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As much as it irritates me to have to do so, I take precautions when I go out in public. I don't walk alone unless I am in a well-traveled area (a designation I sort of arbitrarily set as having at least 10 other people within sight). I don't walk at night. When I do venture out alone, I try to look as inconspicuous as possible. I started taking these measured precautions after my rape three years ago.
They began as a source of comfort; I was so embarrassed and ashamed after my assault that I wanted to melt away, to just be another face in the crowd. After I began to process my assault in therapy, I became frustrated as I grew to understand no person should have to change their behavior or dress to avoid sexual assault. Still, some small part of me believed and hoped that, if I played by the rules of sexists and misogynists, they would leave me alone.
I'm pretty sure we know how that usually pans out.
When Pokémon Go debuted a month ago, I was hesitant to download the app. I wasn't apathetic about the Pokémon Universe; I was really just trying to disconnect from my smartphone and didn't want another app to potentially occupy too much of my time and attention. But, within a week, I caved in to my curiosity and downloaded the app.
Initially, I had a great time wandering the streets with my fiancé, Luke. I live in the Bay Area, so each block was packed with new creatures and Pokéstops. Luke works in Berkeley and I work in San Francisco, so we often would text each other over lunch to discuss (and shamelessly brag) about finding different Pokémon. I laughed with my coworkers about the Golbat lurking around the office and snapped pictures of small local business street signs offering "Pokémon Specials!" to draw customers and tourists. Like any mass cultural attraction, there were downsides: People would step into streets, police departments had to release announcements to not #CatchAndDrive, and some more-than-questionable Pokéstops and Pokémon were set up in inappropriate venues, but it was still a fun, innocent way to get outside and enjoy myself.
Just as with my walking habits, I followed the "rules" set for me: I looked both ways before crossing the street, didn't play on busy sidewalks, and made sure I stayed in public, well-trafficked areas. My hope was, as it had been for years, that I would just be another inconspicuous face in the crowd. And much like before, I watched that hope crash and burn.
The first time it happened, I was waiting for my train on my way to work. I stood in line on the platform with other commuters, several of whom had their phones out catching Pokémon. I had just captured a Dewgong and was having a small moment of internal celebration because it was my first time seeing one since downloading the app. In that moment of celebration, I did not notice the young guy peering over my shoulder until he asked if I wanted to work on my Breeder's badge with him. Confused, I told him that is not how that badge works, that it's just for hatching eggs, and there was no part of the game set up for breeding Pokémon. His reaction was immediate, visceral, and, well, disgusting.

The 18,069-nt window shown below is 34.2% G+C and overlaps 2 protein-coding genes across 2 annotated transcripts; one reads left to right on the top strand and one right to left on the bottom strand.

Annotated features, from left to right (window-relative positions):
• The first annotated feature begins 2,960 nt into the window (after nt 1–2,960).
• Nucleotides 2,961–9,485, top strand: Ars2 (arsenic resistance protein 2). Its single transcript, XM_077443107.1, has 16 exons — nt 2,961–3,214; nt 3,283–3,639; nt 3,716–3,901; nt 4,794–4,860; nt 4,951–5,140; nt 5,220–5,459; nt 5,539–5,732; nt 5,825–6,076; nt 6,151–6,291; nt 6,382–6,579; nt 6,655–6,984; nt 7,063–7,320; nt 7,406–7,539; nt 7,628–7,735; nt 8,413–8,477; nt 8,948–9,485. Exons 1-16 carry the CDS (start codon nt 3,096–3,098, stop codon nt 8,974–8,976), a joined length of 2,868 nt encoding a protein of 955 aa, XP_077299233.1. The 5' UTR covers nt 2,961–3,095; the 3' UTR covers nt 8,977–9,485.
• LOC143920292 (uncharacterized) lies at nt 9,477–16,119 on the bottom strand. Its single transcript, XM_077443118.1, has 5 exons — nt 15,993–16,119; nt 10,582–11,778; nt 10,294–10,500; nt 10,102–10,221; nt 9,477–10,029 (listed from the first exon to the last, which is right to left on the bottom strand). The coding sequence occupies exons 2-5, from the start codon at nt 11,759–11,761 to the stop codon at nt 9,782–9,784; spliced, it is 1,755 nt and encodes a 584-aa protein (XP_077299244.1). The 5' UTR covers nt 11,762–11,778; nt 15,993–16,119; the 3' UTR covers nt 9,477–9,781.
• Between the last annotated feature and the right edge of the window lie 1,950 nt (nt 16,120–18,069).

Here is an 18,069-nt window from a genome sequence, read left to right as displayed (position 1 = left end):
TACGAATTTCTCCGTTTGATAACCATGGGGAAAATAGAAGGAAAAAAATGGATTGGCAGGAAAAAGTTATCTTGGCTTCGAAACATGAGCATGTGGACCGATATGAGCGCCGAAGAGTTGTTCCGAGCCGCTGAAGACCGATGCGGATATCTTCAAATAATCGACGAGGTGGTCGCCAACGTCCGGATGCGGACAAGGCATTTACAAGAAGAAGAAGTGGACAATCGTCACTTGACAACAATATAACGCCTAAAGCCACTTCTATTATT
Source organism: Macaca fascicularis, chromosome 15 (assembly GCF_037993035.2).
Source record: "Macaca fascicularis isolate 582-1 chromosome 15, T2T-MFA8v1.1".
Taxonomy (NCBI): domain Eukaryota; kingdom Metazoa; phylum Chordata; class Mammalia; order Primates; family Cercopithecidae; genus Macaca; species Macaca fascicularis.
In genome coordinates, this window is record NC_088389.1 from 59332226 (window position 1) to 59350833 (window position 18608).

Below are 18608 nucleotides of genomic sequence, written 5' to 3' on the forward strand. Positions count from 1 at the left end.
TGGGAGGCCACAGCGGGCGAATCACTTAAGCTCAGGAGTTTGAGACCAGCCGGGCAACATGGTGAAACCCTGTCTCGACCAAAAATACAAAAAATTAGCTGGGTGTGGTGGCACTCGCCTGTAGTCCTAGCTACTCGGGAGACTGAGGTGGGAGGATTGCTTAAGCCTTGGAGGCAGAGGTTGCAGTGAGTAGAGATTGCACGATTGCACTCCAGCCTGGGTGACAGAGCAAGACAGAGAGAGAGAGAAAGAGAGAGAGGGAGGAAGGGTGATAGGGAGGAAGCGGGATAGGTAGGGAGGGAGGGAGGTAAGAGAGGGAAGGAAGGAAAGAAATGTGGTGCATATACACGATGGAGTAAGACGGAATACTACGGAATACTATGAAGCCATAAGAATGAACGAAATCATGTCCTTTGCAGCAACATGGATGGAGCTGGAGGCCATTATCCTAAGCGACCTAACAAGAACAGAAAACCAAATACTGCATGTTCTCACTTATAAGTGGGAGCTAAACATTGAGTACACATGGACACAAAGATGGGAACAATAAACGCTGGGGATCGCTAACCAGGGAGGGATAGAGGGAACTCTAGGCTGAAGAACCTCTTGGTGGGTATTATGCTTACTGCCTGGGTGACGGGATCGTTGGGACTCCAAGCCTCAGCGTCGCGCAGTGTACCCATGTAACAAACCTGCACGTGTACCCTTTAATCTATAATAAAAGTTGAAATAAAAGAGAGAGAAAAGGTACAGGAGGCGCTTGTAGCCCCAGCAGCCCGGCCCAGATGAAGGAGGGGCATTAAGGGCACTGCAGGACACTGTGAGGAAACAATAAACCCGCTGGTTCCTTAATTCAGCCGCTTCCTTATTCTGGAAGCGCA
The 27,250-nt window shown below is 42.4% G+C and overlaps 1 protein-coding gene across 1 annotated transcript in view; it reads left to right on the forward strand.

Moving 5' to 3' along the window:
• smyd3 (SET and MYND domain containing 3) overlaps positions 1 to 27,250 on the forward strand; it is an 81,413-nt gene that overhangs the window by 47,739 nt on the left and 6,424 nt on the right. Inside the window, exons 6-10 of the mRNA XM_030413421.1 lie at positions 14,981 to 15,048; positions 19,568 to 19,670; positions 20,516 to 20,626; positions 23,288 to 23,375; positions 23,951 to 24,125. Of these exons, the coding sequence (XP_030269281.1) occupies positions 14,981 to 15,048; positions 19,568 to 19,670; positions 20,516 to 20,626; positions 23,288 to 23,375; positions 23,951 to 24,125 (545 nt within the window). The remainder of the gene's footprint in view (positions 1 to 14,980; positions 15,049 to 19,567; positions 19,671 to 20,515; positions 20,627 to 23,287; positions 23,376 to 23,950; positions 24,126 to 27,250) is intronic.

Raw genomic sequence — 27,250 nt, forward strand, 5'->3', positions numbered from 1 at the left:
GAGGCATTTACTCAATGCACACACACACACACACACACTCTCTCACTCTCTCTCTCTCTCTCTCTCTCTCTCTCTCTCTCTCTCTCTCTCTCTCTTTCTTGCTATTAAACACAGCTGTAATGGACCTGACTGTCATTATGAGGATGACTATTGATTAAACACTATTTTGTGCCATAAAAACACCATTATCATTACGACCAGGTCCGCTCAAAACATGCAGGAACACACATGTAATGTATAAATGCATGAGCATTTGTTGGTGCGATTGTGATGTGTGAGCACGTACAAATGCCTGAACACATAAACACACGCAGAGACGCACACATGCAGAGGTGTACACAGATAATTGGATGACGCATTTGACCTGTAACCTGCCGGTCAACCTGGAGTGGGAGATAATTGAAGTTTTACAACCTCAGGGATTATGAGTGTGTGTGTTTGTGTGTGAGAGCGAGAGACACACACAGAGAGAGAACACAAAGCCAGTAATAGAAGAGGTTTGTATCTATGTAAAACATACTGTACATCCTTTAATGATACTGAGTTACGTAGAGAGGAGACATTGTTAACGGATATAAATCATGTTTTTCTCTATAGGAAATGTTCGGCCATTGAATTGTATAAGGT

"If you weren't interested in me, you could just say it and not be a stuck-up bitch about it!" As he walked away muttering "bitch," I closed the app and haven't opened it since.
At first, I was pretty surprised by the street harassment I experienced. But over the next couple of days, I read articles by people of color who shared they could not enjoy the game for the very apt fear of racial profiling and other potentially deadly expressions of racism. Then I realized that the harassment I experienced wasn't something necessarily new. It felt different because a new platform had arisen for these institutional problems to inhabit.
This is when I started getting frustrated and, yes, angry. For the past three years, I had bent over backward trying to satisfy all the demeaning and unnecessary "rules" on how to be safe from sexual harassment. I knew these precautions were stupid, sexist, and wrong. I knew that no woman should have to fundamentally alter herself or her expression of self in order to feel or be safe, but I hid anyway. Now, a beloved childhood game was being marred by the unwarranted sexualization of my mere existence.
My experience is about more than just an app; it is about the futility of trying to avoid sexual harassment. In that moment on the train platform, I was clad in jeans and a baggy cardigan. I heard the same disturbing comments that I received while wearing a sundress last month, while wearing leggings last winter.
It shouldn't matter what I am wearing, nor should it matter what I am doing. I shouldn't be sexualized. After that Pokémon-based come-on, I am now personally aware of the irony that it doesn't matter what I am wearing or doing. I will be sexualized. The precautions I clung to won't change sexual harassment or make me immune to the catcalls. Nothing will, until something changes.